FIG. 4 depicts an exploded view of one embodiment of the present invention having a cable 400 terminating at a connector housing 420. In this embodiment, the cable may contain a rigid section 422 near one or both ends of the cable 400. A connector housing 420 may be mounted on the rigid section 422. As described above, the conductive lines may run through the middle layer of the cable and up into or adjacent the connector housing 420. The conductive lines may terminate within or adjacent the connector, thereby providing an interface through which the cable may transmit or receive electrical signals from an external device communicating with the connector 414. Accordingly, the cable 400 may provide an interface for internal components of the computer to a device external the computer.

As further shown in FIG. 4, the cable 400 may include a conductive sock 432 that surrounds the cable 400 at the point where the conductive lines enter the rigid section 422 of the cable 400. In one embodiment, the conductive sock may include a top piece 424 and a bottom piece 426. Both the top piece 424 and the bottom piece 426 may be of a conductive material. In the present embodiment, the top piece 424 and the bottom piece 426 are constructed of a metallic foil. However, it should be appreciated that the top piece 424 and the bottom piece 426 may be constructed of any conductive material. Certain applications of the cable may require that the sock 432 have a minimum flexibility, which should be kept in mind when choosing the conductive material used to form the sock. Generally, the top piece 424 overlies at least a portion of the top layer 306 of the cable 400 and the bottom piece 426 of the sock overlies at least a portion of the cable's bottom layer 302.

In one embodiment, the conductive sock 432 may be adhered or soldered to the cable and/or a rigid section 422 near the end of the cable 400. As shown in FIG. 4, a metallic pad 428 may be mounted on the rigid section 422 of the cable 400 near the point where the flex cable 400 and the rigid section 422 mate. A second metallic pad may also be mounted on the opposite side of the rigid section 422 of the cable 400 at or near the same position. A third metallic pad 430 may also be provided on the flex cable. The third metallic pad 430 may surround the cable 400 at a point away from the connector housing 420. To connect the conductive sock 432 to the cable assembly, the top sock 424 may be soldered or adhered to the first metallic pad 428 and the top section of the third metallic pad 430. Similarly, the bottom sock 426 may be soldered or adhered to the second metallic pad and the bottom section of the third metallic pad 430. The top sock 424 and the bottom sock 426 may also extend past the edge of the flex cable 400 and join together, thus providing a sock 432 that surrounds the cable 400 when the top 424 and bottom piece 426 are brought together. It should be noted that a dielectric layer may be placed between the bottom sock 426 and the bottom layer 302 of the flex cable 400. Likewise, another dielectric layer may separate the top sock 424 from the top layer 306. The dielectric layer may be placed above or below any adhesive layers.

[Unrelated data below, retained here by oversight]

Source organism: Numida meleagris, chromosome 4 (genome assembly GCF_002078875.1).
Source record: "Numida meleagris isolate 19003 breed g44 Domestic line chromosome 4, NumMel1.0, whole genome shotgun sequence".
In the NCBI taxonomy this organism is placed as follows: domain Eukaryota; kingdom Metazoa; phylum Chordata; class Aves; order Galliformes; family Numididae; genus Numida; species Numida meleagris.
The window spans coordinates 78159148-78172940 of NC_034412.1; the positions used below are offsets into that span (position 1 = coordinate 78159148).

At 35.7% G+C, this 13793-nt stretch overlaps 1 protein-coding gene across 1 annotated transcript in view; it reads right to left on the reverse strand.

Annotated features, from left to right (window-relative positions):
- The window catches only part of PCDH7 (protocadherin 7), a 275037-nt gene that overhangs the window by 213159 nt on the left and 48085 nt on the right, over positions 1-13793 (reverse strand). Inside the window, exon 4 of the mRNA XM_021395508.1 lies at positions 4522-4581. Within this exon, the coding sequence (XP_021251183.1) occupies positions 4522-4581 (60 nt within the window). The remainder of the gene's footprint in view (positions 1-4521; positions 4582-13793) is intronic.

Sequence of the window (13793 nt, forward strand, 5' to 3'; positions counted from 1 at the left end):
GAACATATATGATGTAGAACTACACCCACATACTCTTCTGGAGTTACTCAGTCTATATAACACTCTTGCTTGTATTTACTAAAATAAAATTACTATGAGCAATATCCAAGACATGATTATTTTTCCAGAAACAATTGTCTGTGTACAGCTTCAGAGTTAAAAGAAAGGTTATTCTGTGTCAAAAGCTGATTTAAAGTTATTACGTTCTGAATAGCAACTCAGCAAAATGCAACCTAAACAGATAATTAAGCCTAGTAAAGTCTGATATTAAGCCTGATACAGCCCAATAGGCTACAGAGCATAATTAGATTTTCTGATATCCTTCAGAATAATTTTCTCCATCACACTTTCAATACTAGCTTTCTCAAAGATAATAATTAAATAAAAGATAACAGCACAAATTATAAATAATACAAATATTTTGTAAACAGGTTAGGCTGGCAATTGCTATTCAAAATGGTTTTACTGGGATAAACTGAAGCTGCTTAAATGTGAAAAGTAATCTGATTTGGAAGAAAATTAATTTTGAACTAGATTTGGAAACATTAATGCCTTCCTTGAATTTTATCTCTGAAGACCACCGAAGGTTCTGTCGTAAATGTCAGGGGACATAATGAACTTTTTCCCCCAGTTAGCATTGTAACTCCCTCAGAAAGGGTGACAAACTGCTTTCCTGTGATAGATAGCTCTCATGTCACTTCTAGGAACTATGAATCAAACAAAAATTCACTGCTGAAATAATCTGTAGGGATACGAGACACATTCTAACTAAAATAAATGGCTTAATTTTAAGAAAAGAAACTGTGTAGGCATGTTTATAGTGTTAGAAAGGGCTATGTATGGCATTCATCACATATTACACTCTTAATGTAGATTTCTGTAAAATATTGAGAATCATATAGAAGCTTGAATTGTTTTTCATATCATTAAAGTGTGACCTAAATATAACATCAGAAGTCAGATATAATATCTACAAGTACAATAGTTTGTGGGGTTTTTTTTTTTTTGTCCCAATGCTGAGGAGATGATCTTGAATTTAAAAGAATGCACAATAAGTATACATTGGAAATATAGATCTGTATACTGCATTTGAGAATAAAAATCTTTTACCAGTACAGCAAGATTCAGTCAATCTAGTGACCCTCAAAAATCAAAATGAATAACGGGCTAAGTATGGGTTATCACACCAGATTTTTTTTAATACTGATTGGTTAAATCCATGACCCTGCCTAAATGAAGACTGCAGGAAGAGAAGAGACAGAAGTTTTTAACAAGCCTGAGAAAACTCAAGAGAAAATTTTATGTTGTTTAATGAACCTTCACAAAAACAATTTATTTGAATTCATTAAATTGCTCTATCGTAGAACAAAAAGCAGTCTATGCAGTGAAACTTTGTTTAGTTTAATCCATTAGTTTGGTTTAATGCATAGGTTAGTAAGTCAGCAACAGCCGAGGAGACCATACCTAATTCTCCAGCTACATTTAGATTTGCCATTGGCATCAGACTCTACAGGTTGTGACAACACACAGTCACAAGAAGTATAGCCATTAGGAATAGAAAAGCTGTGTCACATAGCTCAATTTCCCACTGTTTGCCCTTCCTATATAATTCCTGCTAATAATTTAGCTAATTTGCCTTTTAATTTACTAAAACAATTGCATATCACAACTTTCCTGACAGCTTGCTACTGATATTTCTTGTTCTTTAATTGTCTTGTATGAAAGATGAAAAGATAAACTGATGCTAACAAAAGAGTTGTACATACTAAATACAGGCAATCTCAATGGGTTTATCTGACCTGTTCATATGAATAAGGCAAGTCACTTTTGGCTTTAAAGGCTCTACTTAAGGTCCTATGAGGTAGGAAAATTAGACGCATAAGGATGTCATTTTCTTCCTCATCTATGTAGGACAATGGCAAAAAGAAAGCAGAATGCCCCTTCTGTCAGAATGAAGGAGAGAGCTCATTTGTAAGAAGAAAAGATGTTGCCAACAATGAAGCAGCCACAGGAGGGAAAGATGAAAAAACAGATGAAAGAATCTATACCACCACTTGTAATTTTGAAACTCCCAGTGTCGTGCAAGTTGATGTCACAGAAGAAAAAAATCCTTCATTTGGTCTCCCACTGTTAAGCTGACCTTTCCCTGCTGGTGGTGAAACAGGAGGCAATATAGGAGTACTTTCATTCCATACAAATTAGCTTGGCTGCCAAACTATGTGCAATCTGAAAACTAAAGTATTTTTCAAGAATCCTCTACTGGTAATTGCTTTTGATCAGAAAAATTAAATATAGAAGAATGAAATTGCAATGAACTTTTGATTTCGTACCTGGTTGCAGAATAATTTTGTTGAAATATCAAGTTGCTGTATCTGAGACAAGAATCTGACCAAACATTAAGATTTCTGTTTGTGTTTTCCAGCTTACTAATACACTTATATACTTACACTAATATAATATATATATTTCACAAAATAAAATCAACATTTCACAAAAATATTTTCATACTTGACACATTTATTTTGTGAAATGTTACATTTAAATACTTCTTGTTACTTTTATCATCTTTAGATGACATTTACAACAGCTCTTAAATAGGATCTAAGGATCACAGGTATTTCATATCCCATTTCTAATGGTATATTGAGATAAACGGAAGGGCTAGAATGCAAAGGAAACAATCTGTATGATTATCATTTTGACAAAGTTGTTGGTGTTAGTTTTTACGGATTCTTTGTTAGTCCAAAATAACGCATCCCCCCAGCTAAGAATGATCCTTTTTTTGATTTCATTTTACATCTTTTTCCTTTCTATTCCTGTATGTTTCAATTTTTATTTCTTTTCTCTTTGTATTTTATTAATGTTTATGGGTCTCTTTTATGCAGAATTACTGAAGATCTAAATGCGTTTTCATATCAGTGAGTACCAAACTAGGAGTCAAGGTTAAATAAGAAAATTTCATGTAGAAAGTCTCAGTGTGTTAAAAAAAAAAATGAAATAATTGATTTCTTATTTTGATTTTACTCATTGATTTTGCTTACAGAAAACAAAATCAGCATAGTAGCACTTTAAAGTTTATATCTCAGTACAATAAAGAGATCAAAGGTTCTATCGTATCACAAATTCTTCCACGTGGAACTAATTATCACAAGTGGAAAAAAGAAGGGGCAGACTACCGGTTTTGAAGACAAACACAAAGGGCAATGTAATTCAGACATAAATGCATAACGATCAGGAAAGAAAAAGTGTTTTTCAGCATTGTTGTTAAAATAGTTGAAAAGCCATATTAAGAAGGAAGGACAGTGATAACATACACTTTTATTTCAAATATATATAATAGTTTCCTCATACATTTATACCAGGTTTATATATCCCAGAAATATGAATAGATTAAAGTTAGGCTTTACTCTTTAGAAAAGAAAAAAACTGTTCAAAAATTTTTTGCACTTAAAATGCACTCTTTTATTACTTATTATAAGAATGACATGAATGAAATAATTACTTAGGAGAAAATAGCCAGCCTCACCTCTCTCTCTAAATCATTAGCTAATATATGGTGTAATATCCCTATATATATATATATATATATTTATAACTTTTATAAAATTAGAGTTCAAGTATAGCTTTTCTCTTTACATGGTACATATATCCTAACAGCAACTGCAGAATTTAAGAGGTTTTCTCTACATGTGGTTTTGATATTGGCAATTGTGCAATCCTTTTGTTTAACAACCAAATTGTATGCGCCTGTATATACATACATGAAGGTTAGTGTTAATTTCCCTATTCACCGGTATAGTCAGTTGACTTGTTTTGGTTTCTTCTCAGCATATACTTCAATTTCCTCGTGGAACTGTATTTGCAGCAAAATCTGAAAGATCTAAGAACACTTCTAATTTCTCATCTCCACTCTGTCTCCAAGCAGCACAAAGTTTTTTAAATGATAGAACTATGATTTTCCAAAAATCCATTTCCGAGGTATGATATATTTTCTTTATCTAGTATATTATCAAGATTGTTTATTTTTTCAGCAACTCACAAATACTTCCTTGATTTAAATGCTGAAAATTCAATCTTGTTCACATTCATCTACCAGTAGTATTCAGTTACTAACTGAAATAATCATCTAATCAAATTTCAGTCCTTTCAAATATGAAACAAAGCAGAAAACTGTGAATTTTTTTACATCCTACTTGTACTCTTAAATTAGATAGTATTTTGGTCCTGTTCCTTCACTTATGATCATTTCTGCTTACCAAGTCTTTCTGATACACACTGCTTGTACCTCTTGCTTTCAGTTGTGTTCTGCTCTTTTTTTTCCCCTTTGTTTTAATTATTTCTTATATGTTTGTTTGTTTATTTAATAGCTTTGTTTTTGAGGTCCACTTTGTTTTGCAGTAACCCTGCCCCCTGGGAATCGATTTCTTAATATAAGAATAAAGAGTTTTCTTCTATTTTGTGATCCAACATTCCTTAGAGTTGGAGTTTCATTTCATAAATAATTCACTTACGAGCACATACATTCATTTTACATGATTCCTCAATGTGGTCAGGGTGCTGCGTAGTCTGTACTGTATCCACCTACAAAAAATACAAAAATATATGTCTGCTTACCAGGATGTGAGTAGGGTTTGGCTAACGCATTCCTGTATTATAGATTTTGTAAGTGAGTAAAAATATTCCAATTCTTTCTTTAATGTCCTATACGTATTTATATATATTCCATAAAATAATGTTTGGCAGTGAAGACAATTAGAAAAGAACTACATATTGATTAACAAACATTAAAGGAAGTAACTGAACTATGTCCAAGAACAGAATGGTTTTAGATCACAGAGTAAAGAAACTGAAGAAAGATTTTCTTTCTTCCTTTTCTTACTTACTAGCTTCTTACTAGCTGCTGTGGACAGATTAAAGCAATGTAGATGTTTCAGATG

The construction of the sock surrounding the cable 400 may aid in maintaining a Faraday cage for the computer. Generally, a Faraday cage is an enclosure formed by conducting material that blocks out external electrical fields. External electrical fields, or noise, can disrupt the electrical signals within a conducting material and may cause the signals to be degraded or canceled. Faraday cages are typically utilized in cables to prevent the electrical signals being sent through the cable from being interfered with by external noise or vice versa. The theory and purpose of Faraday cages are well known in the art and, therefore, will not be described further.